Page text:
The ability of a machine learning classifier to predict alcohol dependence from

measurements of cortical thickness alone represents an encouraging result towards

the development of dependence related neuroimaging biomarkers. Likewise, efforts towards isolating the specific sets of thickness measurements responsible move closer towards that goal. Future experiments will run additional evolutionary searches as well as seek to replicate classifier performance on unseen datasets.

Mackey, Scott, et al. "Mega-Analysis of Gray Matter Volume in Substance Dependence: General and Substance-Specific Regional Effects." American Journal of Psychiatry (2018): appi-ajp.

Mackey, Scott, et al. "Genetic imaging consortium for addiction medicine: From neuroimaging to genes." Progress in brain research. Vol. 224. Elsevier, 2016. 203-223.

Suykens, Johan AK, and Joos Vandewalle. "Least squares support vector machine classifiers." Neural processing letters9.3 (1999): 293-300.

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Identifying predictive brain structure features in alcohol dependent subjects

Identifying predictive brain structure features in alcohol dependent subjects

Sage Hahn, Nicholas Allgaier, Scott Mackey, Hugh Garavan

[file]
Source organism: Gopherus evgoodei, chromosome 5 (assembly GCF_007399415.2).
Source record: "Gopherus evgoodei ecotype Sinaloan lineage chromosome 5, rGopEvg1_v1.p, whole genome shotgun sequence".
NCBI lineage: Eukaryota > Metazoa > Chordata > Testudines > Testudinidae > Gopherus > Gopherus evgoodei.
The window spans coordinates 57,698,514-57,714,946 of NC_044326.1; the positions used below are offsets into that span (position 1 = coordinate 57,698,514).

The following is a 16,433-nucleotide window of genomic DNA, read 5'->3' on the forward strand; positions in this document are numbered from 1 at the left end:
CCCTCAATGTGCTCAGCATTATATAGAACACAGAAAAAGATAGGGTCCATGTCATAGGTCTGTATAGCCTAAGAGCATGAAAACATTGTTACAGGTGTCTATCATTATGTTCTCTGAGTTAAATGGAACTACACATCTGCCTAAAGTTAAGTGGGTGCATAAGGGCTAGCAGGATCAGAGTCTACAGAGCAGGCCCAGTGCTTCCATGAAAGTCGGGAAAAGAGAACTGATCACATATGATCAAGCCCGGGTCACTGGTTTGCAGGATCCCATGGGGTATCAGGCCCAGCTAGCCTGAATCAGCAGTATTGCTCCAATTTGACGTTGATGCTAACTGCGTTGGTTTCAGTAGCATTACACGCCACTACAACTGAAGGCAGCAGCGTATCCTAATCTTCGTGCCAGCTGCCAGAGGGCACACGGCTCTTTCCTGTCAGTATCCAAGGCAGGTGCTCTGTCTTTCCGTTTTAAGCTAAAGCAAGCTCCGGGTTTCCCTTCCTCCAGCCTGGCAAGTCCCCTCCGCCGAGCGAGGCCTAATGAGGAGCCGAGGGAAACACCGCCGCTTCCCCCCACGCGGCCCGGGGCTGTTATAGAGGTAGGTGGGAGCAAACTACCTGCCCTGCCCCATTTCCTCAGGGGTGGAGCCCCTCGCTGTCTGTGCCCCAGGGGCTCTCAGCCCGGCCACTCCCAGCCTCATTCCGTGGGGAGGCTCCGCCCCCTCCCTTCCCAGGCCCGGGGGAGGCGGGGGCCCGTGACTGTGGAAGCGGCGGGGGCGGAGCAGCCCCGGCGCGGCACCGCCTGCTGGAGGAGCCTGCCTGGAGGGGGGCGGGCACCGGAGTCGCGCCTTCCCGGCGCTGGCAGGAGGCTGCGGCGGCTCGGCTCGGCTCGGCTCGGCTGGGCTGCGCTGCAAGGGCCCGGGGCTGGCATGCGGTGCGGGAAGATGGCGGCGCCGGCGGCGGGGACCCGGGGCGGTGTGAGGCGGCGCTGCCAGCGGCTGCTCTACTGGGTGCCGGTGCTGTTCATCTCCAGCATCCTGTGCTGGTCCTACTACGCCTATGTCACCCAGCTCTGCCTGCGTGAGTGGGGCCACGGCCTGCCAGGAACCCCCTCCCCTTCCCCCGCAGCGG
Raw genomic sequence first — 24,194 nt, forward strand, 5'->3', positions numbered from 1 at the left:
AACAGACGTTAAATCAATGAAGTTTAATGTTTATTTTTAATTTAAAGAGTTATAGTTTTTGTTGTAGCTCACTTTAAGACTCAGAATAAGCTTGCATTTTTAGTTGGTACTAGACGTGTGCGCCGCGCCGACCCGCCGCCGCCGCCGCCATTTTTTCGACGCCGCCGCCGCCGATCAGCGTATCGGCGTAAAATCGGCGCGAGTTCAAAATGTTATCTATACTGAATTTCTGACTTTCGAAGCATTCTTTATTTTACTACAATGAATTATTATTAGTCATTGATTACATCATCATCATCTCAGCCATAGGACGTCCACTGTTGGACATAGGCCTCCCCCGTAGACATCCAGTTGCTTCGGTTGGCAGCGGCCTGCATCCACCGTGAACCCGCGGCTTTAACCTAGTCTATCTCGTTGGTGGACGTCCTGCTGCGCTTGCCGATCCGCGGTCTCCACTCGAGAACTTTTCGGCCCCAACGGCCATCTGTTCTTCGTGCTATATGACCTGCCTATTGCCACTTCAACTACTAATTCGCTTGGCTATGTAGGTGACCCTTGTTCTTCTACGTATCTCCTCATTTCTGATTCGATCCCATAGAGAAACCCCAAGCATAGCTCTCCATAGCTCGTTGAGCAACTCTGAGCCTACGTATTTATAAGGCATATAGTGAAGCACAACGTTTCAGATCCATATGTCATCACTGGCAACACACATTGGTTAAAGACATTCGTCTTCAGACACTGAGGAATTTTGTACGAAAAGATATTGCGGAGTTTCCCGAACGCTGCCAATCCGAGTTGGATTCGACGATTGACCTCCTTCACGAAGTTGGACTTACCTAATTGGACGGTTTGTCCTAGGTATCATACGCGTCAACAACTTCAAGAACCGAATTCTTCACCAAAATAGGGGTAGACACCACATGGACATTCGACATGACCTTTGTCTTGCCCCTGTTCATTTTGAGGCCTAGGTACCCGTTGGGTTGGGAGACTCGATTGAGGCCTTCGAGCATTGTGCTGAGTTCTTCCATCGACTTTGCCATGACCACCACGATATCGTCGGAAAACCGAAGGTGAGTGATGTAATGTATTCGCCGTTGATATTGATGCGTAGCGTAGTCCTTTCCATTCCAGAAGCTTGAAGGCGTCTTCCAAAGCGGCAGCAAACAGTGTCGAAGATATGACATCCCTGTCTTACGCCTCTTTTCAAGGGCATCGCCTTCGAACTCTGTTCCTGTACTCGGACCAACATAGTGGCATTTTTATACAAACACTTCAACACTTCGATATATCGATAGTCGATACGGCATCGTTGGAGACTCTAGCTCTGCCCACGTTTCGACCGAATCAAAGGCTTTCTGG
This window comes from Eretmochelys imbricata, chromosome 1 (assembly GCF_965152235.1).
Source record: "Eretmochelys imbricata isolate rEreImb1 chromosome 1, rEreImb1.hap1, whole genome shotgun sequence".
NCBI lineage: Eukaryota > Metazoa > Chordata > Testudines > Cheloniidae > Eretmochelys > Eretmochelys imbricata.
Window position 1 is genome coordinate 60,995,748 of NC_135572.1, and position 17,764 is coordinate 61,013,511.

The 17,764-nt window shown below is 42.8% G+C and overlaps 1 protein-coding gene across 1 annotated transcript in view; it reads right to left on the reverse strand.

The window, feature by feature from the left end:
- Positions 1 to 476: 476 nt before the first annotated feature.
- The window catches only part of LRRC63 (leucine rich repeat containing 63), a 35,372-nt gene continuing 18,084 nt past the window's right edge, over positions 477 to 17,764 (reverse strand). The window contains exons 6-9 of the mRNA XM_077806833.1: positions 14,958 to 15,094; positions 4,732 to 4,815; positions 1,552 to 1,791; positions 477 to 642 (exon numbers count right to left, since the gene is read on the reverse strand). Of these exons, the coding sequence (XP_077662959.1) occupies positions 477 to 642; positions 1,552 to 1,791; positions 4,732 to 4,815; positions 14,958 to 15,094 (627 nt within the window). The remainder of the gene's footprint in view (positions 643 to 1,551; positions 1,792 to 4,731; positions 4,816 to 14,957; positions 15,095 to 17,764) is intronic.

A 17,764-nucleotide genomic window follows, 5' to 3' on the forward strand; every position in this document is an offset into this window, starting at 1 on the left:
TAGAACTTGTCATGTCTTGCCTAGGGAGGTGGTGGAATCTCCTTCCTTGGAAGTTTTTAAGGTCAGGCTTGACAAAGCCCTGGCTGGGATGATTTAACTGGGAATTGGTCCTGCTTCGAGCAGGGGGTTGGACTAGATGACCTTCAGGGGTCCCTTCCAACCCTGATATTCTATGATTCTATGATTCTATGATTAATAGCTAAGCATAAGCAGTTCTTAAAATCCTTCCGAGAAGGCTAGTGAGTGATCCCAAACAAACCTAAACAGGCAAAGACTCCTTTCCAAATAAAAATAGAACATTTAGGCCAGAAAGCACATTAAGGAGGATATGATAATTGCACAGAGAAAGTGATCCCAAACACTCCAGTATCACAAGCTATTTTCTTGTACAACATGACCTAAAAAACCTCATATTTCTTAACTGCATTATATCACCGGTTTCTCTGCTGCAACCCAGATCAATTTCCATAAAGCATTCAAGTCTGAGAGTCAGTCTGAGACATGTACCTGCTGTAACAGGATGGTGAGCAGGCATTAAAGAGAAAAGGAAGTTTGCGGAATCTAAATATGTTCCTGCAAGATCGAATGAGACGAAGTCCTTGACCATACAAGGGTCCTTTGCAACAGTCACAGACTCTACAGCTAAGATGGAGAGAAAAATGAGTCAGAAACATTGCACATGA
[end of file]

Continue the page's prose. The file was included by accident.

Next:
Typical neuroimaging analysis tends to remain bounded in exploring linear effects between features and/or groupings of features. The objective of this study was to explore the merit of machine learning techniques, generally capable of modeling more complex nonlinear effects, in predicting alcohol dependence from measurements of brain structure, previously shown possible by (Mackey et al. 2018). Of particular interest was in isolating subsets of features responsible for accurate cross validated predictions. A dataset of 911 individuals, 640 diagnosed as alcohol dependent, was collected by the Enhancing Neuro-Imaging Genetics Through Meta-Analysis (ENIGMA) Addiction Working Group (Mackey et al. 2016). Freesurfer 5.3 was utilized to process each patients structural weighted T1 MRI scan extracting volume measurements for 7 bilateral subcortical regions and measurements corresponding to thickness and surface volume for 34 bilateral cortical regions. Measurements were then residualized according to age, sex, intra cranial volume and study site.